How “Uncivil” Can a Lawyer be in Court? The Groia Case

GEO_edited-1If you are a litigator in Canada you should know the name “Joe Groia”. He is a masterful legal advocate from Ontario who specializes in securities law. His prominence in the legal profession was capped this week when Groia v. The Law Society of Upper Canada (now the Law Society of Ontario) was argued before the Supreme Court of Canada. (Law Society of Upper Canada v. Joseph Peter Paul Groia, 2012 ONLSHP 94)

Why is Mr. Groia suing Ontario’s Law Society and why would the Supreme Court of Canada agree to hear his case? In June 2012 the Law Society held that Mr. Groia had professionally misconducted himself while defending his client John Felderhof in an action taken against him by the Ontario Securities Commission. You may recall that Mr. Felderhof was second in command at Bre-X Minerals Ltd, the Canadian-owned gold mine in Borneo that turned out to be a fraud, leaving thousands of investors with losses of hundreds of millions of dollars after investing in the bogus company.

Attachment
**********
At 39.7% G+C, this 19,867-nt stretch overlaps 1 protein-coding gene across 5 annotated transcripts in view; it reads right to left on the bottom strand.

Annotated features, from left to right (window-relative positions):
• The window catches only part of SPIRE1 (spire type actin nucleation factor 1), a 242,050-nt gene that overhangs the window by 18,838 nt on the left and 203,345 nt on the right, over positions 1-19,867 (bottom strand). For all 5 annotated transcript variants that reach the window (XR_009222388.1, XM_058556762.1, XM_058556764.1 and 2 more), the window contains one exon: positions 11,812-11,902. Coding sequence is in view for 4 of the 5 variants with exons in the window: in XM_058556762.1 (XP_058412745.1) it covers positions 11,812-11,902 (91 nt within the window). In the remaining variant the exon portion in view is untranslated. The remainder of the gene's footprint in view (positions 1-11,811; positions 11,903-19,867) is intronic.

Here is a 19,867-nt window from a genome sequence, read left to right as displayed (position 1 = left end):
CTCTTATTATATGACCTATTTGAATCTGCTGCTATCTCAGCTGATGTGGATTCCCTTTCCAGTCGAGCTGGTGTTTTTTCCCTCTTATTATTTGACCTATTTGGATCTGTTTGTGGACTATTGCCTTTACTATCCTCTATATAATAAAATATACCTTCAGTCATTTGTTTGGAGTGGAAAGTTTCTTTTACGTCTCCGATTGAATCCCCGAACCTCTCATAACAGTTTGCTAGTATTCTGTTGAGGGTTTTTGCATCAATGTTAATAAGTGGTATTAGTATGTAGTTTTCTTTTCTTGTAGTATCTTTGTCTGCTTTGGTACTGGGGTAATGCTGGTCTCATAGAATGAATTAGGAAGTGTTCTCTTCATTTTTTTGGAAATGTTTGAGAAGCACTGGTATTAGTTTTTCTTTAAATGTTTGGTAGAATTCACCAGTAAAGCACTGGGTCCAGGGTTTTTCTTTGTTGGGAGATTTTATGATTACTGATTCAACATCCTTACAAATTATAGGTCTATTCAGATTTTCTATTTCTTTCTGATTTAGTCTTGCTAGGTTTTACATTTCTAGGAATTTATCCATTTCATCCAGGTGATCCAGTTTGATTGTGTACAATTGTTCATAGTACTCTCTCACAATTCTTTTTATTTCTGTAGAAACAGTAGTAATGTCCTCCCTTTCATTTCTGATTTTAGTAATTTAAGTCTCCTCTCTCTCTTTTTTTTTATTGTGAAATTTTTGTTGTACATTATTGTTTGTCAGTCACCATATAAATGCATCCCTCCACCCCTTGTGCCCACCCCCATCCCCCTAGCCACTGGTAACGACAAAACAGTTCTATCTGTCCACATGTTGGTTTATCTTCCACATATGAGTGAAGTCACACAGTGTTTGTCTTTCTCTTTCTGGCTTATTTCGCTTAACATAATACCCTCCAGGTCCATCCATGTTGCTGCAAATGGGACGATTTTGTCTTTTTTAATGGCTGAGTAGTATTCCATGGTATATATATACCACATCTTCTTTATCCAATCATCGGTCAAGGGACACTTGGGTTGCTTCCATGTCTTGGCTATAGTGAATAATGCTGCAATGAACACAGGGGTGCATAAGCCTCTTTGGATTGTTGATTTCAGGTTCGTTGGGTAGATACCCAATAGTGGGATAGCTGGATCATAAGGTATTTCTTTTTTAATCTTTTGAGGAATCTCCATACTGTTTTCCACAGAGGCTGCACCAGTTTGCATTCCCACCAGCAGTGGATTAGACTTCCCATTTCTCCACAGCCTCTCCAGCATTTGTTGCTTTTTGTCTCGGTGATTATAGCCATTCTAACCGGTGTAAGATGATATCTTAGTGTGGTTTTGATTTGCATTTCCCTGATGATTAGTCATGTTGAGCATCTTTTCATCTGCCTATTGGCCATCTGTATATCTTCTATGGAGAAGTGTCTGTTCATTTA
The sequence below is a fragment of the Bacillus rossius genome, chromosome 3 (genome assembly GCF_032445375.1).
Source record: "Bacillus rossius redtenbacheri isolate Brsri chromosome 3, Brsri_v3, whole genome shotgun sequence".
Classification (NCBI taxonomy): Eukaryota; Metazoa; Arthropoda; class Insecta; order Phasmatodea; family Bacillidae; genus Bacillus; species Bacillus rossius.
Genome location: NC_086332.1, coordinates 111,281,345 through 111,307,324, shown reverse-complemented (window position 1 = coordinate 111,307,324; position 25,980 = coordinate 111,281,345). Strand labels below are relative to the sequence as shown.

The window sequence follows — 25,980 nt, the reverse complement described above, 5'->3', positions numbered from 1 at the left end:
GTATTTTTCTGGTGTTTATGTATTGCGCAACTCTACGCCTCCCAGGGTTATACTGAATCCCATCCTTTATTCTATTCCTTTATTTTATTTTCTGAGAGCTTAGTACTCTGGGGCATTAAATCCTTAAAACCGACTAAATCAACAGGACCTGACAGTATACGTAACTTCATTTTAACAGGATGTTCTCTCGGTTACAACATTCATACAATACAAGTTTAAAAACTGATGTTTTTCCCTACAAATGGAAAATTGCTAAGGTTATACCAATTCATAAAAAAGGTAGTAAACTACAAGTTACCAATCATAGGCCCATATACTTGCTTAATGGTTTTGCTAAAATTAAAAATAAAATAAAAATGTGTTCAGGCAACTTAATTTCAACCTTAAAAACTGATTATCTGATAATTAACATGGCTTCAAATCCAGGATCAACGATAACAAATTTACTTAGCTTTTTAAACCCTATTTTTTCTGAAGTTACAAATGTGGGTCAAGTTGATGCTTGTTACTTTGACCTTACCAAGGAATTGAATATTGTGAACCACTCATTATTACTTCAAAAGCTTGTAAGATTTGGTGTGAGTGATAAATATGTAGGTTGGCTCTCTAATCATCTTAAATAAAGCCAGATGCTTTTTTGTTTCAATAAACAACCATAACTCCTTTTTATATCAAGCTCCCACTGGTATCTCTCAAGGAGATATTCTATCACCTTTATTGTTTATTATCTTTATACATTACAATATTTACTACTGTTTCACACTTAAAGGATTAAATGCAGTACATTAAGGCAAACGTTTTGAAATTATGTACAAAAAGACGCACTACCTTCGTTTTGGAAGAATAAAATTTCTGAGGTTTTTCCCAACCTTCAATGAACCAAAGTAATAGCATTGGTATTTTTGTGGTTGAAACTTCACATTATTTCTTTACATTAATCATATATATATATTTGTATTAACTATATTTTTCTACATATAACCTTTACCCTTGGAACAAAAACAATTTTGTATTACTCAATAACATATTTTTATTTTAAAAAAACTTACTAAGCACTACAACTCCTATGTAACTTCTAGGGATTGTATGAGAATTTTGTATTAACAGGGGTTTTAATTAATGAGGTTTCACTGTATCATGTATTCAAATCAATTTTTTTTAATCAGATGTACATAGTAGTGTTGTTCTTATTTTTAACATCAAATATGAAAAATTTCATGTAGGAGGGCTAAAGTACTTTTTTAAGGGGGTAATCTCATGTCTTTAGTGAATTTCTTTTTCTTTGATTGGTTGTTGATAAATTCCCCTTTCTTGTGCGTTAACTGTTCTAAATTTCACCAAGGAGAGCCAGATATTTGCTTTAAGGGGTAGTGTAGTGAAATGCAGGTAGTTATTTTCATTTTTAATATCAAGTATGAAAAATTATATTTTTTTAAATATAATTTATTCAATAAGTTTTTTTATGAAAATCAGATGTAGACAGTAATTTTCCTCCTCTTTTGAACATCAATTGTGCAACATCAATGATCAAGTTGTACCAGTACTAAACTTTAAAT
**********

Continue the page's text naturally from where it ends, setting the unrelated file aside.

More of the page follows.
Groia’s representation of Mr. Felderhof was second-to-none, as Mr. Felderhof, after 160 days of trial, was acquitted of all charges. However, the Law Society took it upon themselves to call Mr. Groia to account for his allegedly “uncivil” behaviour during the proceedings, conduct so egregious that during the trial, lawyers for the Ontario Securities Commission asked the judge to stop the trial arguing that he had lost jurisdiction by failing to rein in Mr. Groia’s outrageously rude behaviour in the courtroom. That application failed and the trial continued.